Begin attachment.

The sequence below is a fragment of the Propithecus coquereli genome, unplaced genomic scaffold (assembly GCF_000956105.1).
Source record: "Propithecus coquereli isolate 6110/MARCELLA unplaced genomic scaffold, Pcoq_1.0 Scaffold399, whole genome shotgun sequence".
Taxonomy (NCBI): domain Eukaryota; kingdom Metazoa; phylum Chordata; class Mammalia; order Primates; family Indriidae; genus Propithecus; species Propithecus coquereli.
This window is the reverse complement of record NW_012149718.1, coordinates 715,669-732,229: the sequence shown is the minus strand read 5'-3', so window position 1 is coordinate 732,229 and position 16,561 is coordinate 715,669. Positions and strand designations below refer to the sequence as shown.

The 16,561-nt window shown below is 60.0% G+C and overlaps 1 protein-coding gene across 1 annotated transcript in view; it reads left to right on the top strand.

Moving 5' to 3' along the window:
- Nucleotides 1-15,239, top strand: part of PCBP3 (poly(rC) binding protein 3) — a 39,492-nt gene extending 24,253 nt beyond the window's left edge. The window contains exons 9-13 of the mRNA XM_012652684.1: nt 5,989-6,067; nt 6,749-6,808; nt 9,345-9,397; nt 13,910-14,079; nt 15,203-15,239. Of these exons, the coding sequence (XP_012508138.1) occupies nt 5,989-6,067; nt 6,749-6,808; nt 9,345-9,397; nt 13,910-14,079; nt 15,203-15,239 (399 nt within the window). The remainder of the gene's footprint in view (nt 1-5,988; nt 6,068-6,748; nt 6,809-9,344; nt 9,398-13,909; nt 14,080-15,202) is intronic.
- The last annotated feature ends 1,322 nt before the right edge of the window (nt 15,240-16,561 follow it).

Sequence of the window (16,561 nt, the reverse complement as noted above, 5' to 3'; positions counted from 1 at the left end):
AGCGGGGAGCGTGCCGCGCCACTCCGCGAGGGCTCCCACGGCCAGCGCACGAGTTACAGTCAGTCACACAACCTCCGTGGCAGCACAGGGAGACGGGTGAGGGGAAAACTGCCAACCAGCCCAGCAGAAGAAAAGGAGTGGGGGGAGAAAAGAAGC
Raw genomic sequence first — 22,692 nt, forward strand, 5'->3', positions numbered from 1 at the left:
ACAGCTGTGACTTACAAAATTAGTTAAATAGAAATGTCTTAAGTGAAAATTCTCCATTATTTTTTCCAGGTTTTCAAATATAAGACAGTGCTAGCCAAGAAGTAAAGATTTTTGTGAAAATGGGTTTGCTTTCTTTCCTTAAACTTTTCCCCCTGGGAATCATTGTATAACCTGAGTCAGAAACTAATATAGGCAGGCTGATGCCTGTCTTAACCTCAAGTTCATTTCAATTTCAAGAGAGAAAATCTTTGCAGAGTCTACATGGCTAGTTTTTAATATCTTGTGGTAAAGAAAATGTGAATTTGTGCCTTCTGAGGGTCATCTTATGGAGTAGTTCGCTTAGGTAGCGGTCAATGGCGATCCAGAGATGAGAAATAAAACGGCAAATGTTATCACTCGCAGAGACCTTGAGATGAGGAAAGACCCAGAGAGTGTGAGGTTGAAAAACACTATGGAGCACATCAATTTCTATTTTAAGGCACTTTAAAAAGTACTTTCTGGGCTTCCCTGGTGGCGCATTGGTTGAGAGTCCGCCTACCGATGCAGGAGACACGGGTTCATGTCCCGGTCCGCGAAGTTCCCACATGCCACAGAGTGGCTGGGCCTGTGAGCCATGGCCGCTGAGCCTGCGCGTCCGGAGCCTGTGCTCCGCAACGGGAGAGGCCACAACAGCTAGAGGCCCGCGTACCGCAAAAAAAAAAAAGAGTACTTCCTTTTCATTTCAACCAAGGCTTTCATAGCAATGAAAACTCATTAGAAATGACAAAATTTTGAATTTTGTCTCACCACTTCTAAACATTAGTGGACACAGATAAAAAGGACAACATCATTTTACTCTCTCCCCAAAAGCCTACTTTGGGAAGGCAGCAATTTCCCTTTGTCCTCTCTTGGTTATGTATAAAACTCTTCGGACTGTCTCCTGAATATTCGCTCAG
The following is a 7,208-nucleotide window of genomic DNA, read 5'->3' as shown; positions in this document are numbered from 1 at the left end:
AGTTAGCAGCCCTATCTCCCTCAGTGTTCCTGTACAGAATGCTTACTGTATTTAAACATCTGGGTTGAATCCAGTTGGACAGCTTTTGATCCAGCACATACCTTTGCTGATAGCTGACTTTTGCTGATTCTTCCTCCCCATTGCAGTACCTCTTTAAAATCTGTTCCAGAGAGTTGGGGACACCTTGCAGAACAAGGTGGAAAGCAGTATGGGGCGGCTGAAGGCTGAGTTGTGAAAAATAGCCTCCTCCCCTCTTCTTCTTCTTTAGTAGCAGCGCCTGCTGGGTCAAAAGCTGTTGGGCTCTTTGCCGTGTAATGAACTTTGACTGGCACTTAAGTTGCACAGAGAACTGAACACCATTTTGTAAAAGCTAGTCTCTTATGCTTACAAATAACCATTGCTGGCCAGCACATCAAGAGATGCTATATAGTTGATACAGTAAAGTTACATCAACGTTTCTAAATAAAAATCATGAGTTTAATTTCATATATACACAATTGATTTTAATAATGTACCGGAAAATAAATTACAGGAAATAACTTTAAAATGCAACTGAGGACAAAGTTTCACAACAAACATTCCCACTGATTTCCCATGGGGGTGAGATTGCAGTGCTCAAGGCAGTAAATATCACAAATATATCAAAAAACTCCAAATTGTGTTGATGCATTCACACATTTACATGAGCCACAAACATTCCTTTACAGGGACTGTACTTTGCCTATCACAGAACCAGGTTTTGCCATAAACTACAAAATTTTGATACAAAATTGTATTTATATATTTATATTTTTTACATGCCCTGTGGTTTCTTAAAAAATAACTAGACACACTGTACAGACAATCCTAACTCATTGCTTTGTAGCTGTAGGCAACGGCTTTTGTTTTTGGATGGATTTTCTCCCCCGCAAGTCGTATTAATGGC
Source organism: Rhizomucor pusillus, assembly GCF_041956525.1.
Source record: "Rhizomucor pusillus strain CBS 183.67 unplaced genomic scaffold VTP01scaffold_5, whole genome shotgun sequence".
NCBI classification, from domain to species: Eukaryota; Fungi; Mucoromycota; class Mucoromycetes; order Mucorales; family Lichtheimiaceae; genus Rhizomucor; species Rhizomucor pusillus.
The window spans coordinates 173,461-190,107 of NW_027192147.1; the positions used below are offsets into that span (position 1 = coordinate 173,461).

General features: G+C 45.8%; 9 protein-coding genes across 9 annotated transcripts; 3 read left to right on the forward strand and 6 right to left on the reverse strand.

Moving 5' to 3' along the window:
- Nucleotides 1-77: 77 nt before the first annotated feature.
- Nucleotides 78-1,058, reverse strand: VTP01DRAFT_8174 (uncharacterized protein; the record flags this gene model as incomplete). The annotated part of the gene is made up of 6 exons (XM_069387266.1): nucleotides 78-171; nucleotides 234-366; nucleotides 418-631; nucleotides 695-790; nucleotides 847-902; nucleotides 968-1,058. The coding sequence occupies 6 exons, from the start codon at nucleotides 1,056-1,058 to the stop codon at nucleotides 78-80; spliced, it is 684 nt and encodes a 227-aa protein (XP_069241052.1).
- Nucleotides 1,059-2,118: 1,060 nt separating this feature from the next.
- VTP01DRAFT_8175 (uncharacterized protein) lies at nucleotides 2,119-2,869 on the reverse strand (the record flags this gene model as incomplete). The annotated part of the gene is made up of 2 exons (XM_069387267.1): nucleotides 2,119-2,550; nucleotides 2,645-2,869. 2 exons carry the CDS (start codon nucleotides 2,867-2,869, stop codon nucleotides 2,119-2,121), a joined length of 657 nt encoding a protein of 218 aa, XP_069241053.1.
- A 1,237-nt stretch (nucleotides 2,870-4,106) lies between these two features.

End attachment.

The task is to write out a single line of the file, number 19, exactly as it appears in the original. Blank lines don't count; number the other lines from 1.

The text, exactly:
General features: G+C 45.8%; 9 protein-coding genes across 9 annotated transcripts; 3 read left to right on the forward strand and 6 right to left on the reverse strand.